North Texas wants their defensive ends to set the outside edge and contain. Roderick Young started twelve games in 2016, eleven at nose, one at defensive end. He'll move outside to defensive. He possess ideal size against the run on the edge.


Film Study: Roderick Young

Physical player. Great gap control. Needs to work on conditioning. Must work on dealing with double teams. When fresh, he's a handful. When he gets tired, his technique disappears. Very good get off and disruption.


At the other defensive end Andy Flusche came out of spring as the starter. All CUSA Freshman selection LaDarius Hamilton will push for playing time as well. Tillman Johnson is going to be part of the rotation. Johnson set a freshman record two seasons ago with 5 sacks.

North Texas has options on the defensive line and a lot of guys who can play in different roles. 

9. Texas Tech

Std. Downs Run Rank DL Havoc Rank Power Success Rank Stuff Rank TFL Per Game Rank Yards Per Carry Rank
66 119 97 101 125 124

In the aftermath that was Texas Tech's 2016 season the defense was a smoldering wreck. The offseason didn't help as Tech lost the biggest recruit of the Kingsbury era, Breiden Fehoko, to transfer. While Fehoko's hype never translated, he started every game in his Tech career. Ondre Pipkins graduated, leaving Tech with a void in the center of its defense. The Red Raider coaching staff has cycled through four defensive line coaches in Kingsbury's tenure with Terrance Jamison taking over this season for Kevin Patrick. 

The Red Raider will look to improve on last years results with Broderick Washington at defensive tackle. The Longview native transitioned from offensive to defensive line his first two years in Lubbock and now he's counted on to hold down the middle of the defense.  He'll get help at the other tackle slot from senior Mychealon Thomas. Thomas is a load at 326 pounds and is a classic gap occupier.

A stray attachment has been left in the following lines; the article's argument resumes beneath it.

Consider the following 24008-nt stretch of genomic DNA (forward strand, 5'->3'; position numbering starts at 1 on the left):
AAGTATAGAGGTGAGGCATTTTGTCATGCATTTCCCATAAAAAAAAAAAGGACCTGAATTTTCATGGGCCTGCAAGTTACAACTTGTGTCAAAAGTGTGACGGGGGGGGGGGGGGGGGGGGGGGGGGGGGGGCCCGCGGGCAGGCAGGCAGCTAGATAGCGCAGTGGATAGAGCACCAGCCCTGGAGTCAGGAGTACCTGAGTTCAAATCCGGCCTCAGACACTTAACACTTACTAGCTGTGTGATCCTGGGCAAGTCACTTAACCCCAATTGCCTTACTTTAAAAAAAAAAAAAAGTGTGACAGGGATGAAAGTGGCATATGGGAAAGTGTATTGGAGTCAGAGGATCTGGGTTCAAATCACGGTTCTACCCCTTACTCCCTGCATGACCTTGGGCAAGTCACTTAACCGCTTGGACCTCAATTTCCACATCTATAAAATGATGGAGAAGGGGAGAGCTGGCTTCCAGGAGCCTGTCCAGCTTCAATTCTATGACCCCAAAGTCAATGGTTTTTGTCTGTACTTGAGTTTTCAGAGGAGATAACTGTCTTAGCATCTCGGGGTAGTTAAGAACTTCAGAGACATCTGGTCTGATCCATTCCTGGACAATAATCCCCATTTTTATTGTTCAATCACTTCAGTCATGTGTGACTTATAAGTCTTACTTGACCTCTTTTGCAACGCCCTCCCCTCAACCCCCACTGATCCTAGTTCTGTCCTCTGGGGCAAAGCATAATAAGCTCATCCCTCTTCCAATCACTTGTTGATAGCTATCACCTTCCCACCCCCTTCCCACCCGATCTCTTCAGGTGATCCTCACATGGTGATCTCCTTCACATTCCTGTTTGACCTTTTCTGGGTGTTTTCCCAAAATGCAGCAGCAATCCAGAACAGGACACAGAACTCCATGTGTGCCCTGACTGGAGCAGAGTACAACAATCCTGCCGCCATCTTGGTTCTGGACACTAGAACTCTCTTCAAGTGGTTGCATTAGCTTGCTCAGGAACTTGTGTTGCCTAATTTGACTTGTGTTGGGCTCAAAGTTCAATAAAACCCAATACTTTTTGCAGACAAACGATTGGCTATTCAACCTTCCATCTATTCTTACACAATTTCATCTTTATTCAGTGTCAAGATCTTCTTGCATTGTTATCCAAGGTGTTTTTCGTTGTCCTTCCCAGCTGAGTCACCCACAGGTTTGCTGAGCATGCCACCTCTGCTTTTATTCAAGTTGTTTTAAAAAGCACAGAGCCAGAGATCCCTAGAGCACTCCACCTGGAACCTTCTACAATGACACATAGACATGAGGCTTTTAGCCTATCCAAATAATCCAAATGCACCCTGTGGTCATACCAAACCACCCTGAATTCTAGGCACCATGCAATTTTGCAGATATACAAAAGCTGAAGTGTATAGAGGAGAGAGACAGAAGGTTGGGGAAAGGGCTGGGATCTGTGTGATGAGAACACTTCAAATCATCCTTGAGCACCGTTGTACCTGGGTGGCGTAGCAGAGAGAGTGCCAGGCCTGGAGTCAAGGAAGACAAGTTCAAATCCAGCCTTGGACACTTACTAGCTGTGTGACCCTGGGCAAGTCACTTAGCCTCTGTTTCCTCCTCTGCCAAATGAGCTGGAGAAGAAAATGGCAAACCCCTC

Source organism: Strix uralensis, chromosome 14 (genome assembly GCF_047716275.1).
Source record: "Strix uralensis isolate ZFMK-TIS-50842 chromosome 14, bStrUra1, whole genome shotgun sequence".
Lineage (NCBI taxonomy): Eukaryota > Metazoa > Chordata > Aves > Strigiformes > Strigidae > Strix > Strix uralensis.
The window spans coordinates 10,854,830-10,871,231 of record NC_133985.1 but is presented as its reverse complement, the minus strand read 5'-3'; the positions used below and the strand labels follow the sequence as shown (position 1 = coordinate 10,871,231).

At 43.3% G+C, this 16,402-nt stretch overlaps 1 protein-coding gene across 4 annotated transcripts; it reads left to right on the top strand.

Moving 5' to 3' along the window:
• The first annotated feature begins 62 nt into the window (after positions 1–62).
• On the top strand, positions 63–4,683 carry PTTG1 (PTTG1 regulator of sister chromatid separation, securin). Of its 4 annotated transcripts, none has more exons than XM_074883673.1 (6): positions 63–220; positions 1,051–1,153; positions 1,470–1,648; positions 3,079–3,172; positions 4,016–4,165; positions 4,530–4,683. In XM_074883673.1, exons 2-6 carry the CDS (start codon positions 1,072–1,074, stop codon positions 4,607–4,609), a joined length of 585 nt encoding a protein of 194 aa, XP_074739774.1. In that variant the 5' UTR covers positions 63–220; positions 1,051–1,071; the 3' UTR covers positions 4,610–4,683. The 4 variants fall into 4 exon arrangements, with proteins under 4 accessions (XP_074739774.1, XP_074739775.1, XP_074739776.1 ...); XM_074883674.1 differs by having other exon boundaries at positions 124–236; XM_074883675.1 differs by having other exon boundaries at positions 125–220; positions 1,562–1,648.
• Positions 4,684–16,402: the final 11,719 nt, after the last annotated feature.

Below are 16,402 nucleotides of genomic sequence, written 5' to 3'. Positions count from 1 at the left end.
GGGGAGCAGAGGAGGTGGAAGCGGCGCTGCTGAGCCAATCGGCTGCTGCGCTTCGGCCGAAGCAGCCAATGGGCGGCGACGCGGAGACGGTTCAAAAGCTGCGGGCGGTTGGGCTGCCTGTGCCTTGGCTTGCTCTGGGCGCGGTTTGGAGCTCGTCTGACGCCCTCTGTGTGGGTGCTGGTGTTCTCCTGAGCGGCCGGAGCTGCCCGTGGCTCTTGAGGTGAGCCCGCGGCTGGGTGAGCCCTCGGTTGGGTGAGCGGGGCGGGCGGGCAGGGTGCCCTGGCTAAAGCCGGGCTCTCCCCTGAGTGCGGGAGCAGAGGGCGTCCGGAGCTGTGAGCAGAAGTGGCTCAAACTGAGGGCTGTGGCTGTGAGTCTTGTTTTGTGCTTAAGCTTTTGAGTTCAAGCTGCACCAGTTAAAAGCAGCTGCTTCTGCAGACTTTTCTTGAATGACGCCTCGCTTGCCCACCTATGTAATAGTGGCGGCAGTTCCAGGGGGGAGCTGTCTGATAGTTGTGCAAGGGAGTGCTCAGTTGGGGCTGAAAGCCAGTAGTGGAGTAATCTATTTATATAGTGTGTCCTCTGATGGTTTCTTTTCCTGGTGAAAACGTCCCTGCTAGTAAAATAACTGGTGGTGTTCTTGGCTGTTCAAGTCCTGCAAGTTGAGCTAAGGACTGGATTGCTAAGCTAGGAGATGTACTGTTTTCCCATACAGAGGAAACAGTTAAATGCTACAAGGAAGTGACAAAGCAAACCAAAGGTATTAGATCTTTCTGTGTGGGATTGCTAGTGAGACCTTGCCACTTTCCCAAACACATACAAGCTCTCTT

Zach Barnes and Joe Wallace will provide depth inside. Barnes is undersized at 250, but he can get upfield. Wallace, out of Skyline, played a lot as a true freshman. 

At end Kolin Hill returns after eleven starts in 2016. The Notre Dame transfer is the leading returning tackler among defensive linemen with fifteen. He also added three tackles for loss. North Texas transfer Eli Howard exits the spring as the starter at the other end. He sat out last year after transferring. The versatile Taylor Nunez will see time at defensive end as well. He's been primarily a special teams contributor until this season. Kolin's brother Kaleb Hill a Boise transfer is listed as a backup at defensive end as well. He sat out last season due to the NCAA's transfer rules. 

Tech signed one defensive lineman in the 2017 class, Nelson Mbanasor. With Tech's numbers and experience issues, he will get a shot to contribute.